As of March 30th, COAC has suspended backcountry avalanche advisories and pro observations until further notice.

On March 23rd, Governor Brown of Oregon issued Stay at Home orders for the public regarding the COVID-19 outbreak. The directives are clear in that “to the maximum extent possible, individuals stay at home or in their place of residence.” On March 27th the Deschutes National Forest issued a closure of all developed recreation sites including trailheads and snoparks. COAC is committed to supporting our community, local emergency services, and agency partners and because of this we felt it important to cease operations as we all work together to minimize the impacts and spread of COVID-19.   

This decision was not taken lightly. Aside from the need to maintain congruency with the Governors' orders, there are inherent risks with backcountry activities in alpine environments and it’s important to consider unnecessary exposure to COAC forecasters, first responders, and local medical staff in light of the current situation.

We look forward to getting back into the mountains and providing you all with the tools to recreate safely in the backcountry. Until then we thank you for your continued support and wish all our mountain community the best of health and wellness.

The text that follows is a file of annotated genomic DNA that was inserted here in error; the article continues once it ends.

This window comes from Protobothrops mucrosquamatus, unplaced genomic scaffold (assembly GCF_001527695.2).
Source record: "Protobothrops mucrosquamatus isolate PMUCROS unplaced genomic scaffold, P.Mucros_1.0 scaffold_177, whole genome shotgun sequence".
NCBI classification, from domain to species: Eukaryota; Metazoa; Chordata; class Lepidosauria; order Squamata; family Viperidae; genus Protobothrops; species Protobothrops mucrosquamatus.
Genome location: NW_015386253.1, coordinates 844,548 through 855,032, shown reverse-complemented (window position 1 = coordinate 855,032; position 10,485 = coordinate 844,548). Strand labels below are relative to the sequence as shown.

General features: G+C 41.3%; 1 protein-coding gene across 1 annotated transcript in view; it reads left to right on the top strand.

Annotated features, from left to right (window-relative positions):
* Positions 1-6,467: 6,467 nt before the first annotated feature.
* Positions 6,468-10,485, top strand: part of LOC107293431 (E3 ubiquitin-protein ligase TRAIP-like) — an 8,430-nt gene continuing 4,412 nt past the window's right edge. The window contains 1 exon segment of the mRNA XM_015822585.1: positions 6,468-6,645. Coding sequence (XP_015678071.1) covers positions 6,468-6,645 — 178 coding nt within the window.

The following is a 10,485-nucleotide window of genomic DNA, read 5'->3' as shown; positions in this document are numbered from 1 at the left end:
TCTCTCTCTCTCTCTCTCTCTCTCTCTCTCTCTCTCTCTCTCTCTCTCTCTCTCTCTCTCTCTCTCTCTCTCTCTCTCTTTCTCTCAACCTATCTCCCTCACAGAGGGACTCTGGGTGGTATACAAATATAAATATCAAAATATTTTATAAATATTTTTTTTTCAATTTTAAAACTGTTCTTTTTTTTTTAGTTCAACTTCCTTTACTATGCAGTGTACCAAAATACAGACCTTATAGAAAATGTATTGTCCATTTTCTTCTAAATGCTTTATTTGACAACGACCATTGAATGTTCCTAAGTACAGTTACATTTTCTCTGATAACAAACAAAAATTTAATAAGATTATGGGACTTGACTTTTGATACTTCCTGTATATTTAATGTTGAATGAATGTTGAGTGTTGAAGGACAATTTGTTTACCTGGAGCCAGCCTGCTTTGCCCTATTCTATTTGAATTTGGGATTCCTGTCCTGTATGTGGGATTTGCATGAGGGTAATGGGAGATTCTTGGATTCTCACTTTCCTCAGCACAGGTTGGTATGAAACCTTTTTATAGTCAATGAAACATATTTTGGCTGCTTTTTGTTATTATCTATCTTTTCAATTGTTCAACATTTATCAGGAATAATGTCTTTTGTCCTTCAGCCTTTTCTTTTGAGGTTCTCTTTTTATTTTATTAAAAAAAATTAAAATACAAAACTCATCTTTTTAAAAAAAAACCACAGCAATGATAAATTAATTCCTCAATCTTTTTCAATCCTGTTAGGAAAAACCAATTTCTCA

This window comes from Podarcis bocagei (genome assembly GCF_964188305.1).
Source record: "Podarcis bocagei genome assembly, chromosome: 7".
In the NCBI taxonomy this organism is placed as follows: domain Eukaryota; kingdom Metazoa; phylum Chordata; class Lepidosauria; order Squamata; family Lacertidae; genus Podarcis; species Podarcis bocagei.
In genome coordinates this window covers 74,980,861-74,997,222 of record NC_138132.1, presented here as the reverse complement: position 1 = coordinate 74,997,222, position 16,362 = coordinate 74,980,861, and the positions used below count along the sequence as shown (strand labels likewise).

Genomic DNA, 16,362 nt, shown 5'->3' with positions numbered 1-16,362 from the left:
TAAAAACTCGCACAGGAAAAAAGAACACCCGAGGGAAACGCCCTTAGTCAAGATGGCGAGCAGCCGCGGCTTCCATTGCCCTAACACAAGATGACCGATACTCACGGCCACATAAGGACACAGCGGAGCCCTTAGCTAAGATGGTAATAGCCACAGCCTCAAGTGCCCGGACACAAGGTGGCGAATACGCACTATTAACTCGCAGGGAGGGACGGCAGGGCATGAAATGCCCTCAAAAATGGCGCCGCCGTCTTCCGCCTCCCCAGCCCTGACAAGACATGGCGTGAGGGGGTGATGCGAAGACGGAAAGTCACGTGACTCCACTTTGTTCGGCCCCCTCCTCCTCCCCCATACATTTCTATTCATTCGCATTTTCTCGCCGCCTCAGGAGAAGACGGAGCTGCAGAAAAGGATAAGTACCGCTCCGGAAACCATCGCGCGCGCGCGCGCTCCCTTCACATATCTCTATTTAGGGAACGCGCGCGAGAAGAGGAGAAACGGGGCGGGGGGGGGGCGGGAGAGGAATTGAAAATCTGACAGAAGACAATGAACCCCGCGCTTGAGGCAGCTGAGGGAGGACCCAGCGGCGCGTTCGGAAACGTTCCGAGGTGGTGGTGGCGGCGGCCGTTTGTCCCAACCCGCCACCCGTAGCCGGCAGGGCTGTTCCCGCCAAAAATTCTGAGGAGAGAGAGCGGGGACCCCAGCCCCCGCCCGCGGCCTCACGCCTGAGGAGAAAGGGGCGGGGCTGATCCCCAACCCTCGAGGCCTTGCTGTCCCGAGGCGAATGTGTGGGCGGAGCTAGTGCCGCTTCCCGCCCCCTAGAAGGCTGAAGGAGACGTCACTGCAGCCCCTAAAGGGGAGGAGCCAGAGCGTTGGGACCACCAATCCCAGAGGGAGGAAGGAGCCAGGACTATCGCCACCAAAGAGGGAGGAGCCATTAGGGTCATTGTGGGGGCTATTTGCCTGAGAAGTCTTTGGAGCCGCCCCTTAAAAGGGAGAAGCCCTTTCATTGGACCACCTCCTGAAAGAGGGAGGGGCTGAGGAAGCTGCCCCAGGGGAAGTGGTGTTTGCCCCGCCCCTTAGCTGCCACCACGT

Advisory For Feb 12 & 13

THIS Avalanche Advisory EXPIRED ON Feb 13, 2020 at 6:51 pm
Avalanche Advisory published on Feb 11, 2020 at 6:51 pm
Issued by Jonas Tarlen
Bottom Line
It will be tough to find an avalanche problem over the next few days. Possibly a very isolated pocket of windslab in steep, convex terrain... or possibly loose wet surface snow on a steep sunny slope at the warmest time of day.
Avalanche Character 1: Wind Slab
Wind slabs will be very isolated and on the the small side at and above tree line.
Avalanche Character 2: Loose Wet
The potential for loose wet surface slides is low... maybe in steep sunny slopes mid day.
Snowpack Discussion
Our snowpack is strong with pockets light snow on the surface. It is mostly comprised of melt freeze crusts and rounds.

The last snowfall was 6" Saturday with strong west winds. Winds scoured most of the Alpine down to ice, and left some pockets and ribbons of good snow. Most skiers were looking for where the snow deposited for good skiing. Most of the reports show the wind deposited snow bonding to the crust and not causing a widespread windslab problem.

On sunny slopes, and below tree line temps started to melt surface snow and we will see a melt freeze surface crust.

Large surface hoar was spotted Monday in meadows around Mt Bachelor. With warm daytime temps and increasing winds, it is unlikely it sticks around to get buried.
Recent Observations
There has been no recent avalanche activity. Aside from a small, isolated wind slab, there has been no recent instability reported.
Mountain Weather
Wed and Thursday we will see high temps in the upper 30's and lows in the 20's. Winds will be light from west, gradually increasing on Thursday. Thursday night, temps will fall to the teens, winds will increase and we may see a couple inches of snow.

This snowpack summary applies only to backcountry areas. Click here for a map of the area. This snowpack summary describes general avalanche conditions and local variations always occur. This snowpack summary expires in 48 hours unless otherwise noted.

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